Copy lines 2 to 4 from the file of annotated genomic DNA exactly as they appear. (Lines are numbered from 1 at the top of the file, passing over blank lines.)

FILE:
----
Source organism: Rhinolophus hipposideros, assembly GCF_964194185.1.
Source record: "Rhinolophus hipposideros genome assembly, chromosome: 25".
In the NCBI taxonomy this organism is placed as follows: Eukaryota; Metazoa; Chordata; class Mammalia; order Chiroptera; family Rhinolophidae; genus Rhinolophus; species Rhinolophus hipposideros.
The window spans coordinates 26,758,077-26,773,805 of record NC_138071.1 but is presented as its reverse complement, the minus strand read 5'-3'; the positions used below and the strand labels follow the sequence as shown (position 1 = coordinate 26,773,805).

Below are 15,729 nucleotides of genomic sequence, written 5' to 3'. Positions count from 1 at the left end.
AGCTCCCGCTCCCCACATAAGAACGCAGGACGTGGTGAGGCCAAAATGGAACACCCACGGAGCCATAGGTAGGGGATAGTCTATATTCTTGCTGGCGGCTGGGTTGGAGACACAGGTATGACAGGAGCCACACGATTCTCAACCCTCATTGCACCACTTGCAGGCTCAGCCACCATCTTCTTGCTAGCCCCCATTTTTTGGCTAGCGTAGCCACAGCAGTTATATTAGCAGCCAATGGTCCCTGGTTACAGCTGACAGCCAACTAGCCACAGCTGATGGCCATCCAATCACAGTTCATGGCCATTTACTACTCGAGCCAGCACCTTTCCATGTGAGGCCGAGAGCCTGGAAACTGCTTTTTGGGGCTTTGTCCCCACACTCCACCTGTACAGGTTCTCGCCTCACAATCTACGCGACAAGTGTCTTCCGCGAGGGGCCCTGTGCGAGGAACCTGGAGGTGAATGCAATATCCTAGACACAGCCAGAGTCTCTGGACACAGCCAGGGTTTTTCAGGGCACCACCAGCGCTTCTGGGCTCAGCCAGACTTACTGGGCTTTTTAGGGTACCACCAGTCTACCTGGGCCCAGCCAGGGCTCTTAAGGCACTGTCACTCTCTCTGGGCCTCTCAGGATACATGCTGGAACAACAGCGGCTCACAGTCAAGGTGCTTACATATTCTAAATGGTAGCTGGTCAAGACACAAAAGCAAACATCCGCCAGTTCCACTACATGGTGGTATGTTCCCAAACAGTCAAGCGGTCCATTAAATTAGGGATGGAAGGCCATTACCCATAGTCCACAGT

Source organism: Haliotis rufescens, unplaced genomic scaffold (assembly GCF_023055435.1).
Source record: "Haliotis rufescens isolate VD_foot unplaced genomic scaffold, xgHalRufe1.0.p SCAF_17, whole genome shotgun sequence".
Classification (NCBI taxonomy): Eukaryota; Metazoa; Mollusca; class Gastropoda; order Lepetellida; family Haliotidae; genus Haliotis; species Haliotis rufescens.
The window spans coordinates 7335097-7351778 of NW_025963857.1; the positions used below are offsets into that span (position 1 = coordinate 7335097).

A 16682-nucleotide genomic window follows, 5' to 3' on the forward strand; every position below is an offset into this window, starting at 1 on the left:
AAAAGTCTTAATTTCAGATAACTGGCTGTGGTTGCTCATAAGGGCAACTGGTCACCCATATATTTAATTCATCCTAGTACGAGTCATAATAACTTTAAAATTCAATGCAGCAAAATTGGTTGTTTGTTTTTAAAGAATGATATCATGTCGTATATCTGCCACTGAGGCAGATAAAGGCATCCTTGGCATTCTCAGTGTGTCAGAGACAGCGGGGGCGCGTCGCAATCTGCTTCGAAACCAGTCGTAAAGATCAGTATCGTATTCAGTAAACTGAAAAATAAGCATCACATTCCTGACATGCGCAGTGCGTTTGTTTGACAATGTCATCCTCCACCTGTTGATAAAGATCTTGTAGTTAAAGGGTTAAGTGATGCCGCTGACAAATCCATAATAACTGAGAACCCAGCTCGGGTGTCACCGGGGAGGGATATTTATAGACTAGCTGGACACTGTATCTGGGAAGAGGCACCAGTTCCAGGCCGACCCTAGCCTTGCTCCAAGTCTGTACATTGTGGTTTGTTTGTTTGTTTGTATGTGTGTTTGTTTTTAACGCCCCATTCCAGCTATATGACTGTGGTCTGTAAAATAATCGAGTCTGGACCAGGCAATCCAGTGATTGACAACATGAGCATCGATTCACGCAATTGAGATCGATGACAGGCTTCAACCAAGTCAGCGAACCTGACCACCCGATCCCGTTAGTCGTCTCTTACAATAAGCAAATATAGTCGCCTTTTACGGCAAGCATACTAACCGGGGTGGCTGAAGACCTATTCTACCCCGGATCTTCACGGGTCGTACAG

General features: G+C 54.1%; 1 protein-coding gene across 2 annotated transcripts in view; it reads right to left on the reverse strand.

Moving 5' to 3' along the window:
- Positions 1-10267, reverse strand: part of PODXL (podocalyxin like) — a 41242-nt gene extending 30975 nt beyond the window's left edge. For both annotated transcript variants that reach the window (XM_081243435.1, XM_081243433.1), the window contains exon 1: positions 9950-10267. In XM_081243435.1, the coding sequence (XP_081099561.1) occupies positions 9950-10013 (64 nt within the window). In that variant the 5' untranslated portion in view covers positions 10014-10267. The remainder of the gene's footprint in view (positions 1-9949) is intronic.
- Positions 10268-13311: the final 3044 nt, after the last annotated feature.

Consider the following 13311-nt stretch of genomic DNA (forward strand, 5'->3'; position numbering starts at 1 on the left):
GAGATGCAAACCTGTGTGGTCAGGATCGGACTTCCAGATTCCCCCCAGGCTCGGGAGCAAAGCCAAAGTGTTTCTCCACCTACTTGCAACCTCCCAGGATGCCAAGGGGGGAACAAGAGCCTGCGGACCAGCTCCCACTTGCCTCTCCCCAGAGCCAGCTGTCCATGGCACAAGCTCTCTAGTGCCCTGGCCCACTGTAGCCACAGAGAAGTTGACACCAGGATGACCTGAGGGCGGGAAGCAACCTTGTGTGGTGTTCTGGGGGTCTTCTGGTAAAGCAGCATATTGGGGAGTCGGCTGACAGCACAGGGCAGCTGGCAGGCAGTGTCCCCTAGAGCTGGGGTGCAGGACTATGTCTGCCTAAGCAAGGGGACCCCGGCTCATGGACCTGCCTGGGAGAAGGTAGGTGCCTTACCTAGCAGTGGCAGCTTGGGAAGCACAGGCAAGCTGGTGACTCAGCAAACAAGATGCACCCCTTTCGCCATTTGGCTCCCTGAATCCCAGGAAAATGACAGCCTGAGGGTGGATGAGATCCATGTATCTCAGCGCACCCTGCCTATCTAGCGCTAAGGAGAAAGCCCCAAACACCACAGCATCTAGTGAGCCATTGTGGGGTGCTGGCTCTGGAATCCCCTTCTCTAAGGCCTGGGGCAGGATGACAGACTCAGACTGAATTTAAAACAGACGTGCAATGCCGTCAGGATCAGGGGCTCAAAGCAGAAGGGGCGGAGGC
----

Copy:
Source record: "Rhinolophus hipposideros genome assembly, chromosome: 25".
In the NCBI taxonomy this organism is placed as follows: Eukaryota; Metazoa; Chordata; class Mammalia; order Chiroptera; family Rhinolophidae; genus Rhinolophus; species Rhinolophus hipposideros.
The window spans coordinates 26,758,077-26,773,805 of record NC_138071.1 but is presented as its reverse complement, the minus strand read 5'-3'; the positions used below and the strand labels follow the sequence as shown (position 1 = coordinate 26,773,805).